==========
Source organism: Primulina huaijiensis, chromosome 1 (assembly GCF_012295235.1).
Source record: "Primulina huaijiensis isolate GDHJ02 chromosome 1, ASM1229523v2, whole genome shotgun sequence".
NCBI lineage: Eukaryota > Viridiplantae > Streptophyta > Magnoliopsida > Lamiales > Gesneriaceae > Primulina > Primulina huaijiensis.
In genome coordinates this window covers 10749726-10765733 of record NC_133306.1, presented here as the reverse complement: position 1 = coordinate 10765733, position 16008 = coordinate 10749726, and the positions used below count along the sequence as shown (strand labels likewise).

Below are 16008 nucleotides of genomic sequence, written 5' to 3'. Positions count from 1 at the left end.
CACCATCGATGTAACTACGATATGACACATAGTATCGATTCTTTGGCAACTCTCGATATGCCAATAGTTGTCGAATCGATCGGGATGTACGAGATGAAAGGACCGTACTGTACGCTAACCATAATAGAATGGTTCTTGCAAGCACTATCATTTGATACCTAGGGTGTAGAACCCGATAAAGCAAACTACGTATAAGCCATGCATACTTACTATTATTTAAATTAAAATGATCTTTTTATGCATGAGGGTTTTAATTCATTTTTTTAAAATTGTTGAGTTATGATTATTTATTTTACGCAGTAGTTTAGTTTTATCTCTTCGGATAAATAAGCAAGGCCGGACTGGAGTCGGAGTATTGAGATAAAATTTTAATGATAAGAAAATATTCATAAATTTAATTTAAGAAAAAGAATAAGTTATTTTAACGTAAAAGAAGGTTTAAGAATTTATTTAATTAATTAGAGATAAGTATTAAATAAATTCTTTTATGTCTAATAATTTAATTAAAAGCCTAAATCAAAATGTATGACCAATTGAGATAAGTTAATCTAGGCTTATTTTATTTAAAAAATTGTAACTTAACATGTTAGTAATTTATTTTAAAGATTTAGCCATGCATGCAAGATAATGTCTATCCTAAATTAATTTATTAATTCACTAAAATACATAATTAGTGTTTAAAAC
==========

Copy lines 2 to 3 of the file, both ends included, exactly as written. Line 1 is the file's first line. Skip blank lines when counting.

Source record: "Primulina huaijiensis isolate GDHJ02 chromosome 1, ASM1229523v2, whole genome shotgun sequence".
NCBI lineage: Eukaryota > Viridiplantae > Streptophyta > Magnoliopsida > Lamiales > Gesneriaceae > Primulina > Primulina huaijiensis.